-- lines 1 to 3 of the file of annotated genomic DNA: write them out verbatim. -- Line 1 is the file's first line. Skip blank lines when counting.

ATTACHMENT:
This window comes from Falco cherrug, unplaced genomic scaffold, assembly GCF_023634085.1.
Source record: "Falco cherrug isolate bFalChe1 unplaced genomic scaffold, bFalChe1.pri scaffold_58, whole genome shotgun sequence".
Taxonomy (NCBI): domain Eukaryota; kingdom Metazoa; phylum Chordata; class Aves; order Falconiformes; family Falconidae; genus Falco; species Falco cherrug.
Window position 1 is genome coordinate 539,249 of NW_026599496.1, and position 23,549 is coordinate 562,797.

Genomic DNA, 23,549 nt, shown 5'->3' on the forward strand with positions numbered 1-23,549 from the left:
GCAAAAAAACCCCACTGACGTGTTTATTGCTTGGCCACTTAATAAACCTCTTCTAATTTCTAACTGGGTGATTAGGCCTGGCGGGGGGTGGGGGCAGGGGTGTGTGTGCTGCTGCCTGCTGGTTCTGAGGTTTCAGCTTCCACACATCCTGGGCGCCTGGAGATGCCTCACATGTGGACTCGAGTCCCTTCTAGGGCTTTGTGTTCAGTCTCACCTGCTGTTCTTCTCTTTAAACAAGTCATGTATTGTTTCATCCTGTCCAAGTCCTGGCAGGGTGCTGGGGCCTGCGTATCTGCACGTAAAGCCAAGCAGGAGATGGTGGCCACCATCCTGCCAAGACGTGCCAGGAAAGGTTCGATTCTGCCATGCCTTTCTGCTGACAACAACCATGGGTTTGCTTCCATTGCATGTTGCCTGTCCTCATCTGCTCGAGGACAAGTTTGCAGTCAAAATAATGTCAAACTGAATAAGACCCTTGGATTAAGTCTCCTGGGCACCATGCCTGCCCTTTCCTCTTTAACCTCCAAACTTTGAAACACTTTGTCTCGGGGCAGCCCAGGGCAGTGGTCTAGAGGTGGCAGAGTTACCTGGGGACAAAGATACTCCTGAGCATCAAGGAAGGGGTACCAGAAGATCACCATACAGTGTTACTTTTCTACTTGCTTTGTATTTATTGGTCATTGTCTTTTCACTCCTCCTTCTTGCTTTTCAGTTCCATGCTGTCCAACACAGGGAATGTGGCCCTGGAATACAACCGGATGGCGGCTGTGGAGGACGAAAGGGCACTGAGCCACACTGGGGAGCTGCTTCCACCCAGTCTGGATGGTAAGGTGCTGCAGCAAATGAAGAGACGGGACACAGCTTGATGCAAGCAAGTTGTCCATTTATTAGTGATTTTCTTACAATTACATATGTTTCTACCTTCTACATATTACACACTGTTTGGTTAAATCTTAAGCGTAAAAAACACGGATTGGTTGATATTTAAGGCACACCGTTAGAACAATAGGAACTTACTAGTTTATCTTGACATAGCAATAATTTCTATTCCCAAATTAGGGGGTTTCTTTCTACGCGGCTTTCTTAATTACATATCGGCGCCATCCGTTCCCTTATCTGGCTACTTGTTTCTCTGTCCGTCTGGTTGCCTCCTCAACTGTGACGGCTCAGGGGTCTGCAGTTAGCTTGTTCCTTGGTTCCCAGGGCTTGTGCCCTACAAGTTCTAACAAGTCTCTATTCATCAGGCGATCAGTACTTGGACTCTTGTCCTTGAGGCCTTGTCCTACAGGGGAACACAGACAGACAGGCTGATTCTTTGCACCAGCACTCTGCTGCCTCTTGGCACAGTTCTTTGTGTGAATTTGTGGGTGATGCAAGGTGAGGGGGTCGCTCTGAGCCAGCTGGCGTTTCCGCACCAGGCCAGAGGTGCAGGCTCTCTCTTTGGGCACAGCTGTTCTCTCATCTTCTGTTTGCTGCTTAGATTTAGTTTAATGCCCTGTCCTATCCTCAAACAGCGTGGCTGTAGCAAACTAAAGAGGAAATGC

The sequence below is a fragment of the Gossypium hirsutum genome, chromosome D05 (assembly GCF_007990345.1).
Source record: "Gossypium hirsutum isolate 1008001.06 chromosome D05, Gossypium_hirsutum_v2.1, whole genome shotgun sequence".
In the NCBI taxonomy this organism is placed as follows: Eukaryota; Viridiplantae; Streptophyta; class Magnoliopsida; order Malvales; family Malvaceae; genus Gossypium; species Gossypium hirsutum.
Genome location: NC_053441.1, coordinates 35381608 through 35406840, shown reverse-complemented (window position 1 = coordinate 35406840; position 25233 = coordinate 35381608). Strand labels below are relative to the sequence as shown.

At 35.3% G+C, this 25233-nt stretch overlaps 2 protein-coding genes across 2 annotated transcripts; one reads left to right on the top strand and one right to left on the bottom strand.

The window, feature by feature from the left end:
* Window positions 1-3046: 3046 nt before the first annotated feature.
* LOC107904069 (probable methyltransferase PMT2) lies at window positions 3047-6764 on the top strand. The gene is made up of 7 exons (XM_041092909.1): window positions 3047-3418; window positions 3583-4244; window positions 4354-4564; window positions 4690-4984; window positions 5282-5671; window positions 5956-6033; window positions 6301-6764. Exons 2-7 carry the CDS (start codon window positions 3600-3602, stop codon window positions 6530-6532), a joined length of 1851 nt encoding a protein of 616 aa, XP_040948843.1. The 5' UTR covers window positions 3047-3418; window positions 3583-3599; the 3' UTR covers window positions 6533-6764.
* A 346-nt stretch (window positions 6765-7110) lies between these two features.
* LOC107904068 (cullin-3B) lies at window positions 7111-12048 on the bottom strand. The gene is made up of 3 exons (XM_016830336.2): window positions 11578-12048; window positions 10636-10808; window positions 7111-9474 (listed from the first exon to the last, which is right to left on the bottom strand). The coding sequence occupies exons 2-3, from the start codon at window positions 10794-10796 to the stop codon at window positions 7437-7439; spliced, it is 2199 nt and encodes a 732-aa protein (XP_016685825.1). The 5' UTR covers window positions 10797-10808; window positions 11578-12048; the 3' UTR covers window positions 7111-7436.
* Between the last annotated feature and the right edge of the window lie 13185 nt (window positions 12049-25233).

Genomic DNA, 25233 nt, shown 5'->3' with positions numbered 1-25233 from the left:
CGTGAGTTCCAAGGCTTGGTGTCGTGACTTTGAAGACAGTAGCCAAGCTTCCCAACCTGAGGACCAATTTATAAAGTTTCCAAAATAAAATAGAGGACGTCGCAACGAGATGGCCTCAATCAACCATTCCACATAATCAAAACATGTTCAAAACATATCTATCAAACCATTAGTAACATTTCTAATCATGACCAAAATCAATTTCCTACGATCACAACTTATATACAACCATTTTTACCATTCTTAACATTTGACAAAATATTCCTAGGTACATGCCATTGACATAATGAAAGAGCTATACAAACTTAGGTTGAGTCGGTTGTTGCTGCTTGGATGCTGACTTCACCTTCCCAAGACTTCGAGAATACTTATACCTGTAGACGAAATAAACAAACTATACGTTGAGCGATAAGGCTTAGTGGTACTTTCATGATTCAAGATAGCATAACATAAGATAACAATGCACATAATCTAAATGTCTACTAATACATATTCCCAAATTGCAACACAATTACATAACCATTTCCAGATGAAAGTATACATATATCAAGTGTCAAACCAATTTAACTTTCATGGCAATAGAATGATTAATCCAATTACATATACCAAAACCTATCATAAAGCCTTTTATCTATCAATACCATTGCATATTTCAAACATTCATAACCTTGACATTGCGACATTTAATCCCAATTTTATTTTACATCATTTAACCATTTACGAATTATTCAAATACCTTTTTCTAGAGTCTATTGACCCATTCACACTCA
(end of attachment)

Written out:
This window comes from Falco cherrug, unplaced genomic scaffold, assembly GCF_023634085.1.
Source record: "Falco cherrug isolate bFalChe1 unplaced genomic scaffold, bFalChe1.pri scaffold_58, whole genome shotgun sequence".
Taxonomy (NCBI): domain Eukaryota; kingdom Metazoa; phylum Chordata; class Aves; order Falconiformes; family Falconidae; genus Falco; species Falco cherrug.